Inside the Capitol

Sunday, July 29, 2012

8-3 Roswell scores based on history

80312 etc

SANTA FE – Why was Roswell, New Mexico chosen for the ultimate sky dive? In case you hadn't noticed, "Fearless Felix" Baumgartner, an Austrian adventurer, has found a way to legitimize his stunts.
Very soon now, he will ride a gas balloon to 23 miles above Roswell and jump. If successful, he will establish records for greatest height, longest free fall and the fastest descent without being in an aircraft.
Within 34 seconds of jumping, Baumgartner will be traveling at an estimated speed of 790 miles an hour. That is faster than the speed of sound. No one knows what happens when a human body breaks the sound barrier. It scares me to think about it. This is an extremely dangerous undertaking.
Baumgartner and his Red Bull Stratos sponsor are now pioneering scientific advances in areas such as spacesuit design, physiology and suborbital bailouts. The Stratos team includes scientists, engineers and M.D.s.
News reports have treated Baumgartner's next jump as an attempt to set new records. But it also is an attempt to further research begun over 50 years ago to test the limits of human endurance in space travel.
Those tests involved Air Force Col. Joseph Kittenger. It is his records Baumgartner will be attempting to break. Kittenger is a chief advisor on this project.
So why did they come to Roswell? It wasn't because of flying space aliens. It has to do with good weather and miles of flat, uninhabited terrain on which to land. It also has to do with top aviation facilities, which Roswell has maintained since the closing of Walker Air Force Base 50 years ago.
But the main reason, according to Stratos technical director Art Thompson, is the space technology begun in Roswell by Dr. Robert Goddard in the 1930s. The Stratos team is proud to be part of that history.
It is also worth noting that Goddard was looking for the same location benefits as Stratos – good weather and flat uninhabited land. His chief scout in that search was none other than Charles Lindberg of aircraft pioneering fame.
From a city steeped in science, we go to a city that ignores science. Our trendy little capital city of Santa Fe, home of New Mexico's left wing, appears ready to quit adding fluoride to the community's water.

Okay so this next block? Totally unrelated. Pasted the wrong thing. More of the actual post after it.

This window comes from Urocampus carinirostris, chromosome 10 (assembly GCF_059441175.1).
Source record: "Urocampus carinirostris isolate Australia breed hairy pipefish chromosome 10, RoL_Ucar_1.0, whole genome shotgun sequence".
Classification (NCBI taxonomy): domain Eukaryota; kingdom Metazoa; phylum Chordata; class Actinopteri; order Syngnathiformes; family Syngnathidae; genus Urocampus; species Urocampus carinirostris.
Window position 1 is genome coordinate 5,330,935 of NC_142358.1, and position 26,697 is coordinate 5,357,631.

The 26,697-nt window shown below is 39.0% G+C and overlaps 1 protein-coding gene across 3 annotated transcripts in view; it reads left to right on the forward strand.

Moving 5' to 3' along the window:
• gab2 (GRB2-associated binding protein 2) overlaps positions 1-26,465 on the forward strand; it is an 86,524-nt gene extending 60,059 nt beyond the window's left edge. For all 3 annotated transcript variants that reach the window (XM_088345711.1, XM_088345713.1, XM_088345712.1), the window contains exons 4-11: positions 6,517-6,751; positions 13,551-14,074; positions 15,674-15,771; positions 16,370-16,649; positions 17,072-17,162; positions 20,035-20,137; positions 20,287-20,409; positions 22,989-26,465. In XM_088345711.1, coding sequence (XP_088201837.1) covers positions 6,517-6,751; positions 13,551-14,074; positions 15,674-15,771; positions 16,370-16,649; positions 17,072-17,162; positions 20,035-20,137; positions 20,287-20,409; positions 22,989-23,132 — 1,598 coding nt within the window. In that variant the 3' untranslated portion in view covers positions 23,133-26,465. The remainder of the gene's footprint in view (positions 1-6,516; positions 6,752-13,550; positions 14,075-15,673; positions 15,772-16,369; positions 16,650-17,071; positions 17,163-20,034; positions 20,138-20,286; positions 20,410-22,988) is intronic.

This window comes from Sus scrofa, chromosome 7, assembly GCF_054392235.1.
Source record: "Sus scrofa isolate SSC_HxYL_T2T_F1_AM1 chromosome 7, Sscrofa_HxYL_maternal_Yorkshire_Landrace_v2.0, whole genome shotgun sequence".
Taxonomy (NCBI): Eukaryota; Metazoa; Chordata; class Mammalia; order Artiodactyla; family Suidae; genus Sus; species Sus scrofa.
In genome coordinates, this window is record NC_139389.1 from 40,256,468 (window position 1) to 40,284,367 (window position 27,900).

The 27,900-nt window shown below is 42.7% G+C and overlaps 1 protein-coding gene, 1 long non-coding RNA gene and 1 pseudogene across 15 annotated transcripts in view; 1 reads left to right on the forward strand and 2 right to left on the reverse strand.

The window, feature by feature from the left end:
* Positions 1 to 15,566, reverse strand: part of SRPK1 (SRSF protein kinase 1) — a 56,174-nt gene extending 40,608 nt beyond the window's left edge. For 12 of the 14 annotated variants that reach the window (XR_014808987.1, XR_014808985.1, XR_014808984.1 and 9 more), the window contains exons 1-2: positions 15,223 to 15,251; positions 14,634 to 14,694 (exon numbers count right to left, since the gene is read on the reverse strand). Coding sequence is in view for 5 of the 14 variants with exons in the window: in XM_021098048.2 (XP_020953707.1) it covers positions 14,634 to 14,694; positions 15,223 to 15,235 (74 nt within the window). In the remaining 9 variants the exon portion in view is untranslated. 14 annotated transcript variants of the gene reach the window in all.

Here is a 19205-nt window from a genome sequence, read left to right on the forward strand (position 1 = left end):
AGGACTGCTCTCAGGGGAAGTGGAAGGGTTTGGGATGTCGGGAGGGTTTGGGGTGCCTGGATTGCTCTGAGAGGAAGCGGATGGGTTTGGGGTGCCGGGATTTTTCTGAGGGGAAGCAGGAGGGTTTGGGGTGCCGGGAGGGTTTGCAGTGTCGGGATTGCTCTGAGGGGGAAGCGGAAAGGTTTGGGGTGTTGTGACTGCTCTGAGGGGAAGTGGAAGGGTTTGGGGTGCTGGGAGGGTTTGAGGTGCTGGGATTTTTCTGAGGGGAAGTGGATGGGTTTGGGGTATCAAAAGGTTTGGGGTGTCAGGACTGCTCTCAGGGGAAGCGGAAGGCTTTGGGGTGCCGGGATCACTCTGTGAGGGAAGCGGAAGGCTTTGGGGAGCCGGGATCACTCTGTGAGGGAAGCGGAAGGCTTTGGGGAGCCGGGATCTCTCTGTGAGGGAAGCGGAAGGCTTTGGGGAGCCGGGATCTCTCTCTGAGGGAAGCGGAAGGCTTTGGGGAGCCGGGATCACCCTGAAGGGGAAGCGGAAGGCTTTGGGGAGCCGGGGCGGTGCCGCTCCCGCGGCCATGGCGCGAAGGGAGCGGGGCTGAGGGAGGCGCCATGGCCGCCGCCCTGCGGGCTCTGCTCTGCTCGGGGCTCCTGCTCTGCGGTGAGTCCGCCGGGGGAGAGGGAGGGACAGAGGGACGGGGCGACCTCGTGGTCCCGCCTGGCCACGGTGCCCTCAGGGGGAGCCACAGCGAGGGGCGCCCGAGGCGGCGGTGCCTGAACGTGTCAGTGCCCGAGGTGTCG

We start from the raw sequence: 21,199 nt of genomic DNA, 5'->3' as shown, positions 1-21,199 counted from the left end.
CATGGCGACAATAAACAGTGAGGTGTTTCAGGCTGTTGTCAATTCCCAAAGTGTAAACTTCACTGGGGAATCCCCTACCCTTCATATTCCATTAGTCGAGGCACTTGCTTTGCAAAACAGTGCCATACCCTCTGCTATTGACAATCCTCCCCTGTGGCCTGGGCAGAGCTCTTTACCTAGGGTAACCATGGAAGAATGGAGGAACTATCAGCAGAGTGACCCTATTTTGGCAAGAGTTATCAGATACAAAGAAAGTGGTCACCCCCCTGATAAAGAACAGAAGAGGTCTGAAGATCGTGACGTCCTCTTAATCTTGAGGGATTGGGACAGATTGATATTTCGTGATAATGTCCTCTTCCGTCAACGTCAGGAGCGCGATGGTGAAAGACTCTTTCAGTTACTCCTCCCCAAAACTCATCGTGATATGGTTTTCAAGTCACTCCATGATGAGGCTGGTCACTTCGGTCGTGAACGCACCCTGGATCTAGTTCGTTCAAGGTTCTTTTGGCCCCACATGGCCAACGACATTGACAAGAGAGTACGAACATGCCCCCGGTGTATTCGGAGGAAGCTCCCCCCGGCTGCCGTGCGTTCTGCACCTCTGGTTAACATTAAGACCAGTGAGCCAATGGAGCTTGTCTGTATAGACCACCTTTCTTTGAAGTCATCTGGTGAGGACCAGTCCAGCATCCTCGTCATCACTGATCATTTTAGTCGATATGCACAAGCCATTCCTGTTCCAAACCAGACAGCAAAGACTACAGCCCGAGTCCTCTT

At its last meeting, the city council suddenly, and without notice, voted to quit fluoridating our water. George Johnson, editor of The Santa Fe Review, tells us that fluoridation of municipal drinking water is counted by the Centers of Disease Control as one of the 10 great public health achievements of the 20th century.
Not everyone agreed, however. In the 1960s, the John Birch Society denounced fluoridation as a communist plot to pollute our precious bodily fluids.
More recently, the Tea Party persuaded one of Florida's largest counties to stop fluoridation because the globalists want to keep people stupid. I can't disagree with the stupid part.
Now The Left has made this a bipartisan issue. The Santa Fe City Council has to go back and do it over again because of the "without notice" problem. Since fluoridation hasn't stopped here yet, we can assume our city councilors haven't gotten any smarter so the vote is unlikely to change.
The City Council hasn't let us know, at this point, whether we should be on the lookout for communists, globalists or stupidity.
In a recent column on freedom of speech, I mentioned that the only limits courts have ever placed on the right were in the cases of obscenity, libel and "fighting words." I said to my knowledge the court never has ruled on the oft-heard warning about yelling fire in a crowded theater.
My constitutional advisor, Dave Clary, reminds us that former Chief Justice Oliver Wendell Holmes used that example while explaining his vote on an unrelated subject. And since Holmes said it, that's good enough to make it law.


Post a Comment

<< Home